Mitochondrial Redox Changes during Rest-Work Transition in Dog Gracilis Muscle

  • J. Olgin
  • R. J. Connect
  • B. Chance
Part of the Advances in Experimental Medicine and Biology book series (AEMB, volume 200)


The state of reduction of mitochondrial pyridine nucleotides (PN) and flavoproteins (FP) can in principle be estimated in tissue from their fluorescence.1 Although this technique has teen applied quantitatively to isolated mitochondria, there have been major problems in obtaining quantitative estimates of the state of mitochondrial reduction in vivo. Two basic categories of difficulties occur in the application to intact tissue: (1) heterogeneity of the signal due to nonspecific tissue reflectance and/or fluorescence, limited spatial resolution, variable mitochondrial content and interference by extraneous chromophores such as hemoglobin and myoglobin; and (2) lack of reproducible, absolute calibration of the recording apparatus for maximally oxidized and reduced tissue signals. We have developed techniques to overcome some of the above limitations. By using frozen tissue samples and making measurements at liquid N2 temperatures with laser enhanced activation light, greater fluorescence yields are obtained and the spatial resolution is improved.2 The use of the ratio of two indicators, flavoprotein and pyridine nucleotides, helps minimize interference by variable mitochondrial concentrations and the effect of extraneous chromophores.2 Finally, samples corresponding to full oxidation and full reduction can be made available for calibration. This report describes the application of these techniques and other methodological improvements to quantitate the state of mitochondrial redox during the transition from rest to heavy work in dog gracilis muscle.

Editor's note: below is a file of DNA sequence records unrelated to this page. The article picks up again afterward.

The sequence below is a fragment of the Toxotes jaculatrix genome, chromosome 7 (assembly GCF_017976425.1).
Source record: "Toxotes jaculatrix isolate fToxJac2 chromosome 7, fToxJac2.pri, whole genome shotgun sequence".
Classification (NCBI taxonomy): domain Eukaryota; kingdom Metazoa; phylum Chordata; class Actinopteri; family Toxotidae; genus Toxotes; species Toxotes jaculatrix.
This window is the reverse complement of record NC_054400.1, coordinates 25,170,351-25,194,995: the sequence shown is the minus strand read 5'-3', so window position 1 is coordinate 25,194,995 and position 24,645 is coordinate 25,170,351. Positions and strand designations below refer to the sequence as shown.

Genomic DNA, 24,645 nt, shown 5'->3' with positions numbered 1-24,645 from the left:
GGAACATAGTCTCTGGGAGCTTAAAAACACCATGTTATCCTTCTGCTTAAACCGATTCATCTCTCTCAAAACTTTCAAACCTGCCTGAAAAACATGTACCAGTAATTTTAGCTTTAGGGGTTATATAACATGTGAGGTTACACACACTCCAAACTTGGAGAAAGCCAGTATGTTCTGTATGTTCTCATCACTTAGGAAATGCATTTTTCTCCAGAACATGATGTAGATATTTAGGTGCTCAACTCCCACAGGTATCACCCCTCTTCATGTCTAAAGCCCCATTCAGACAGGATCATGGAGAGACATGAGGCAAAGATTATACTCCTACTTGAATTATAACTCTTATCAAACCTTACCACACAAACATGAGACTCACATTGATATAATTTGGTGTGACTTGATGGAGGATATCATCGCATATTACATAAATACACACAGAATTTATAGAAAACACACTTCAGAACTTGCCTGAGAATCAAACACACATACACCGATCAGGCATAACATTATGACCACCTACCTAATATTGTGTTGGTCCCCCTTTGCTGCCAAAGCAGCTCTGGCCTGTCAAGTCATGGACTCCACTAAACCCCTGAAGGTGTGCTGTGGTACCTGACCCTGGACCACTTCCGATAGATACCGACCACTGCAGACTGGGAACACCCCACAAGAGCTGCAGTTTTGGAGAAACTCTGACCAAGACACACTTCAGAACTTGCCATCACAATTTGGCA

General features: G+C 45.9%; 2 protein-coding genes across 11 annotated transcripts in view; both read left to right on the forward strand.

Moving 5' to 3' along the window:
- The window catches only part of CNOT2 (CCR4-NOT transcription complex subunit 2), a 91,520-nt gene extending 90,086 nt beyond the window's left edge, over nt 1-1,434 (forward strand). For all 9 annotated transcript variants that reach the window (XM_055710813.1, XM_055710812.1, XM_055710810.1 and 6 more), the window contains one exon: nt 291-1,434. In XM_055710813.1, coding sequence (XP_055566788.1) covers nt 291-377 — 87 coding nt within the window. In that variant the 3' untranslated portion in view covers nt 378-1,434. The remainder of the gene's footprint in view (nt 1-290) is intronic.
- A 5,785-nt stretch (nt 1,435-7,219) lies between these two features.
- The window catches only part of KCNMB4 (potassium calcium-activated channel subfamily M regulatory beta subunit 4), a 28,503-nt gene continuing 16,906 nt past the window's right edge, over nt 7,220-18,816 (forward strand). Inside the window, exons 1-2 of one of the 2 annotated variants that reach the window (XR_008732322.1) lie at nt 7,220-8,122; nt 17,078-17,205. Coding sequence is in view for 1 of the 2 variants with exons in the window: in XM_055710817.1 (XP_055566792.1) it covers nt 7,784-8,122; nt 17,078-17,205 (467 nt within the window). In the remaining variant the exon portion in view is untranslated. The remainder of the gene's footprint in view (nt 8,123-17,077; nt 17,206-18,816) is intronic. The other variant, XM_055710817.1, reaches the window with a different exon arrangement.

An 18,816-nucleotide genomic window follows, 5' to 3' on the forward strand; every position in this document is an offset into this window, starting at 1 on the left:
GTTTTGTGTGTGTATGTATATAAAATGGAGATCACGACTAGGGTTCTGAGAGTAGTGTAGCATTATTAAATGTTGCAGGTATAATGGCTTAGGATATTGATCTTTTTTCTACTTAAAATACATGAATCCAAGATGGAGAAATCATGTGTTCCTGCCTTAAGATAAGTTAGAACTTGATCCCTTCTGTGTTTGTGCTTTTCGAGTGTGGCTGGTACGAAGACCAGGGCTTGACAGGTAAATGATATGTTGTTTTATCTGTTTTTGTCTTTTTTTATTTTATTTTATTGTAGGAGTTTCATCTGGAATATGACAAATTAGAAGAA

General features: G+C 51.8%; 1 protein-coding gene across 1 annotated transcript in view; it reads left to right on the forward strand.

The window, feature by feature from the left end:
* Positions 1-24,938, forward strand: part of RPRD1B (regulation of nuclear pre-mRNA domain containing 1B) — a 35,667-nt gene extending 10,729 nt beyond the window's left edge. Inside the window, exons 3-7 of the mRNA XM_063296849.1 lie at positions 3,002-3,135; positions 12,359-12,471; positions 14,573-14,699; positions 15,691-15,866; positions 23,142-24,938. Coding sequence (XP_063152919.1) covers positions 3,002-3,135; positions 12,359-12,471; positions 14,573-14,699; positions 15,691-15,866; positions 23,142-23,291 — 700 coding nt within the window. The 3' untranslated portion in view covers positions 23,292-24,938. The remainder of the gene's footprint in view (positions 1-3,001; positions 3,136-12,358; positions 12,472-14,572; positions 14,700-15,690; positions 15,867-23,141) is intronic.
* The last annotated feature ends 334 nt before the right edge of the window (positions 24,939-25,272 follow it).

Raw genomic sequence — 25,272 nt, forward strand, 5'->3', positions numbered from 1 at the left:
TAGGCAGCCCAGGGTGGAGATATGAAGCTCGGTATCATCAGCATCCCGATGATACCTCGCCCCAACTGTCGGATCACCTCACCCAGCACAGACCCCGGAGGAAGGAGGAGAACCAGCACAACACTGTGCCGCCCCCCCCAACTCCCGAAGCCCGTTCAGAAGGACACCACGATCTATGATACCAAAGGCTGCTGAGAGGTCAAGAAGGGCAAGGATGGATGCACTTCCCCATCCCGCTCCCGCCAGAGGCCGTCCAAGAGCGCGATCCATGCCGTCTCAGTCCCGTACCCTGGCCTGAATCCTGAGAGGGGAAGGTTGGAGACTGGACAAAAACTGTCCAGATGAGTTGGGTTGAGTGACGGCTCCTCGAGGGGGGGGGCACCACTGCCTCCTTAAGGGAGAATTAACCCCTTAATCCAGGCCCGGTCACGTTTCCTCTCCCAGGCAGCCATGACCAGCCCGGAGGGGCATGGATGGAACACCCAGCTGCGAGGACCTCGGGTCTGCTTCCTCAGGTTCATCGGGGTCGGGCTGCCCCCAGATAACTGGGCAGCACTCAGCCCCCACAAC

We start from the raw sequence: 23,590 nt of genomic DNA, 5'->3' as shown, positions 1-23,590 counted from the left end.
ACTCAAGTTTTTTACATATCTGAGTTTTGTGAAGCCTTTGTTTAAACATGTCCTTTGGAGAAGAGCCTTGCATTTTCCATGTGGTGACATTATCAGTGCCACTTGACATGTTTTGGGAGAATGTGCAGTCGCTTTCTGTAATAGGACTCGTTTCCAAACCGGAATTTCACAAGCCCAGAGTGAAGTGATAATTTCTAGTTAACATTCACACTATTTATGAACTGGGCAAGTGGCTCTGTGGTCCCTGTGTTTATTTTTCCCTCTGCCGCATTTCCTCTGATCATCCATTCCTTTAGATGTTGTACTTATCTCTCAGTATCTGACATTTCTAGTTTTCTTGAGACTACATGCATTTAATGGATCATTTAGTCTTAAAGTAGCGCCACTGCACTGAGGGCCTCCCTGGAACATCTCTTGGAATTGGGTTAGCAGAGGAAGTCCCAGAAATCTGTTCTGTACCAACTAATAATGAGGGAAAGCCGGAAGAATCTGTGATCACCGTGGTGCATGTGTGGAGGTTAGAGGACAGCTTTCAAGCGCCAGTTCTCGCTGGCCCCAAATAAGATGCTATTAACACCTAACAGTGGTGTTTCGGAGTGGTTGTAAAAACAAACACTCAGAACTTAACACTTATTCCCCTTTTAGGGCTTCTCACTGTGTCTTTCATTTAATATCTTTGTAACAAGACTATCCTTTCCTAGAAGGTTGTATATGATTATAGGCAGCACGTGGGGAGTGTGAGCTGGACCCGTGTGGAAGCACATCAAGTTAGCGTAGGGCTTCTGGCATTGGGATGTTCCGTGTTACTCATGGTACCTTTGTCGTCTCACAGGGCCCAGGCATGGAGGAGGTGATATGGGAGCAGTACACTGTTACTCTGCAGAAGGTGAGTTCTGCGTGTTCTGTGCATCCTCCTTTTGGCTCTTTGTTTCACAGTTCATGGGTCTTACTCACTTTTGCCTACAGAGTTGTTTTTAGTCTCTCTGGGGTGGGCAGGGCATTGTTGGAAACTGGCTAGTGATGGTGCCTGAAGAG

Light Guide Metabolic Ratio Pyridine Nucleotide Gracilis Muscle Toad Muscle 
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Copyright information

© Plenum Press, New York 1986

Authors and Affiliations

  • J. Olgin
    • 2
  • R. J. Connect
    • 1
  • B. Chance
    • 2
  1. 1.School of Medicine and DentistryThe University of RochesterRochesterUSA
  2. 2.Department of Biochemistry and BiophysicsUniversity of PennsylvaniaPhiladelphiaUSA

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